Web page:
Jiajun Yao

Stay hungry, Stay foolish.

The Design of Everyday Things

What’s a good design? How to produce a good design? This book provides some answers.

Human-centered Design

A good design should be human-centered. It should put human needs, capabilities, and behavior first, then accommodate those needs, capabilities, and ways of behaving. The design should adapt to people, not the opposite.

A good design should be understandable and usable. The design should help users establish a concept model of the system that is an explanation, usually highly simplified, of how the system works. There are seven design principles to achieve a good design:

  • Discoverability: It is possible to determine what actions are possible and the current state of the device.
  • Feedback: There is full and continuous information about the results of actions and the current state of the product or service. After an action has been executed, it is easy to determine the new state.
  • Conceptual model: The design projects all the information needed to create a good conceptual model of the system, leading to understanding and a feeling of control. The conceptual model enhances both discoverability and evaluation of results.
  • Affordances: The proper affordances exist to make the desired actions possible.
  • Signifiers: Effective use of signifiers ensures discoverability and that the feedback is well communicated and intelligible.
  • Mappings: The relationship between controls and their actions follows the principles of good mapping, enhanced as much as possible through spatial layout and temporal contiguity.
  • Constraints: Providing physical, logical, semantic, and cultural constraints guides actions and eases interpretation.

The Double-Diamond Model of Design

Finding the right problem and finding the right solution are the two components of design and this corresponds to the two phases of the design process. The double-diamond model of design describes these two phases.

To find the real, ROOT problem to solve, we can use the five whys approach. We should keep asking why until we find the real, fundamental, root problem. Don’t rely on whatever people tell you because they will tell you that they want “a faster horse”. In fact, the author has a somewhat counterintuitive rule for himself: never solve the problem I am asked to solve. Because the problem being asked to solve, invariably, is not the real, fundamental, root problem.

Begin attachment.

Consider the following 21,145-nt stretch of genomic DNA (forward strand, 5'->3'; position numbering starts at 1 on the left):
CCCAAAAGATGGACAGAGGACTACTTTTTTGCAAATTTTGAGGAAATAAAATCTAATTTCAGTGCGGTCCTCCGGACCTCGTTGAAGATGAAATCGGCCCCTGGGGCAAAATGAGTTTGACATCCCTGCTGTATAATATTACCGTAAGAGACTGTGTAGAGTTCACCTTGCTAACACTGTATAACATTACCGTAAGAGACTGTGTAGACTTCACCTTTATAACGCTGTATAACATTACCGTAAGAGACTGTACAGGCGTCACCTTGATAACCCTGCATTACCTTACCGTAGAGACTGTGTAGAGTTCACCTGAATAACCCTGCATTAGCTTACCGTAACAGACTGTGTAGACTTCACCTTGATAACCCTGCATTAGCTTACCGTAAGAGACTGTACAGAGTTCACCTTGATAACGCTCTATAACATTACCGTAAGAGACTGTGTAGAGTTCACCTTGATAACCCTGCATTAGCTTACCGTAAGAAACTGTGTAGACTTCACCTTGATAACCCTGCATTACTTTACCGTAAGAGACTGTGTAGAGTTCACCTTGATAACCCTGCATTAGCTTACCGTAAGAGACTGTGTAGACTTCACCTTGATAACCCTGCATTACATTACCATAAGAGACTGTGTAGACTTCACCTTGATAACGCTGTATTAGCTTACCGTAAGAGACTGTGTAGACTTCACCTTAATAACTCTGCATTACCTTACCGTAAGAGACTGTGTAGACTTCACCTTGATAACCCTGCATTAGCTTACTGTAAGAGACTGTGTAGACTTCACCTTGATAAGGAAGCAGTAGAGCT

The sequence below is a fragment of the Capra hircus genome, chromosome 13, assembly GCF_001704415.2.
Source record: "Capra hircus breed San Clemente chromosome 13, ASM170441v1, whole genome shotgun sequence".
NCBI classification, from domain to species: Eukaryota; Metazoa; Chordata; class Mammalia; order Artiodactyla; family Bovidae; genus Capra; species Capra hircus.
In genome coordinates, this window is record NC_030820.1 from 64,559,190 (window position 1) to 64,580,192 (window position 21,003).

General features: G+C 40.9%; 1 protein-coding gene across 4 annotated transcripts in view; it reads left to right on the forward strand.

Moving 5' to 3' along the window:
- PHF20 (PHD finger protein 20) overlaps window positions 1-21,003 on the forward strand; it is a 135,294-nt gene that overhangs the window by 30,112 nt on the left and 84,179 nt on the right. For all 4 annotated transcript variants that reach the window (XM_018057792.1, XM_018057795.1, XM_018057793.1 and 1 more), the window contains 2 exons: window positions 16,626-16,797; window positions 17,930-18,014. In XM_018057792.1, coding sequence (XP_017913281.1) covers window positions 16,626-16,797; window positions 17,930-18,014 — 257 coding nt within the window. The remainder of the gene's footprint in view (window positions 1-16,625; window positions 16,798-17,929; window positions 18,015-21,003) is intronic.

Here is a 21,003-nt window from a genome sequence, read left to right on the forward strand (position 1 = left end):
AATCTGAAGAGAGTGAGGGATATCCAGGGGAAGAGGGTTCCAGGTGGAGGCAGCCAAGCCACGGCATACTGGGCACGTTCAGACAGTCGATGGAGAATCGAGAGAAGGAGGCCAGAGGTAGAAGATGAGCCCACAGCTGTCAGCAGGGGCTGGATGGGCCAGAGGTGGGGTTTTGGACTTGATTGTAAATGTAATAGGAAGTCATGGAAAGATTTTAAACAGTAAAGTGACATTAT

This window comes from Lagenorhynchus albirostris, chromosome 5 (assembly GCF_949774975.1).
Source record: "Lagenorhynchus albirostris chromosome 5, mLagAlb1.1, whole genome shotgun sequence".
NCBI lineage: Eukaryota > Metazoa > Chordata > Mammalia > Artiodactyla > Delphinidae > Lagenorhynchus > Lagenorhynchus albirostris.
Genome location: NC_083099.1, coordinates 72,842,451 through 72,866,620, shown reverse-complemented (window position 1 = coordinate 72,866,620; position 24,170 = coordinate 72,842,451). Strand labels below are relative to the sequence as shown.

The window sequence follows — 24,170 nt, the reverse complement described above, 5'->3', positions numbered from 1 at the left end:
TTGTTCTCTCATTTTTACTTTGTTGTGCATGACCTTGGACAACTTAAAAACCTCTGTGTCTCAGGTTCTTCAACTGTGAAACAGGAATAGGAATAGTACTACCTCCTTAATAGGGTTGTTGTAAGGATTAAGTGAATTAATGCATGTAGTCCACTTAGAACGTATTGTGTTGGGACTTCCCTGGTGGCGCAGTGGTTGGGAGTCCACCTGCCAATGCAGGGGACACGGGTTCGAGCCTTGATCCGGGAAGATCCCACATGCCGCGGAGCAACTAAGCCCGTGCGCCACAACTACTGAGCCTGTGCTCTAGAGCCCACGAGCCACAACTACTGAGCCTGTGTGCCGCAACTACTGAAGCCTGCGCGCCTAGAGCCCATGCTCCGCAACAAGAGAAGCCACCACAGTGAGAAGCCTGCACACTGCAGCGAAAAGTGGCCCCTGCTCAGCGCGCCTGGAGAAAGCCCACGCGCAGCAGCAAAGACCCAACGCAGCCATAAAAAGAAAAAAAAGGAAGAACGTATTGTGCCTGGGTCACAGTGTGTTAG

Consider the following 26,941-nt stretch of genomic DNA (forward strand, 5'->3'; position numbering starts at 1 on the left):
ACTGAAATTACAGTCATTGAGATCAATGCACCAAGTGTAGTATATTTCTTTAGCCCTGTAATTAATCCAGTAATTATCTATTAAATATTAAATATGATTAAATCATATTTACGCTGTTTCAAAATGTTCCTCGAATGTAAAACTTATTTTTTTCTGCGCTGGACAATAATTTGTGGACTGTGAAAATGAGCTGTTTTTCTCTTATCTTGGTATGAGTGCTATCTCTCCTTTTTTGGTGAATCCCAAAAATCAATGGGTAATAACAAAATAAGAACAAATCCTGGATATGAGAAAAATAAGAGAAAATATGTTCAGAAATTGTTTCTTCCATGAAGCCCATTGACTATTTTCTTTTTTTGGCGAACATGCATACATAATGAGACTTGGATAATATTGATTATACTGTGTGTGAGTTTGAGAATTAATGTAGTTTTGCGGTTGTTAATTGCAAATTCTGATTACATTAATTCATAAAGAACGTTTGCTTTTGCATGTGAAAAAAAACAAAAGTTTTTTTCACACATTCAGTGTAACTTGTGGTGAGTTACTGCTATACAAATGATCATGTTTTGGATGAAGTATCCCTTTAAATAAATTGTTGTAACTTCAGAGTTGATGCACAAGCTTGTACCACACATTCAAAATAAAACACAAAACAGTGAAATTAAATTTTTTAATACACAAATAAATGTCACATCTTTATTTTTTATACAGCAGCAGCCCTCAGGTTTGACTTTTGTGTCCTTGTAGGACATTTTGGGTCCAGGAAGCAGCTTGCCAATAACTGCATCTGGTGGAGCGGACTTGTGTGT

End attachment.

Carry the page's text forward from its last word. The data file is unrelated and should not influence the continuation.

No Human Error, Only Bad Design

Human error usually is a result of poor design. Whenever human errors happen, we should think about how we can design better to eliminate those errors or reduce the impact if complete elimination is impossible. This is an important mindset to have: if a system lets you make the error, it’s badly designed.

There are several design practices to prevent human errors:

  • Avoid procedures that have identical opening steps but then diverge.
  • Ensure that controls and displays for different purposes are significantly different from one another.
  • Try to avoid modes. If they are necessary, the equipment must make it obvious which mode is invoked.
  • People will be interrupted during their activities and they may need assistance in resuming their operations.
  • Don’t count on much being retained in people’s short-term memory. The most effective way of helping people remember is to make it unnecessary.

Successful Product, Successful Design

The author argues that the design is successful only if the final product is successful —— if people buy it, use it and enjoy it. It doesn’t matter how great the design is if people don’t buy it.

To create a successful product, people should focus on strengths, not weaknesses. If the product has real strengths, it can afford to just be “good enough” in the other areas. People should also focus on the true needs of the people who use the product and ignore competing voices.

To turn a good idea into a successful product requires timing. Good ideas that appear too early will fail even if eventually others introduce them successfully. It takes a long time (may be decades), for good ideas to traverse the distance from conception to successful products. We should ride the wave to make the product more likely to be successful.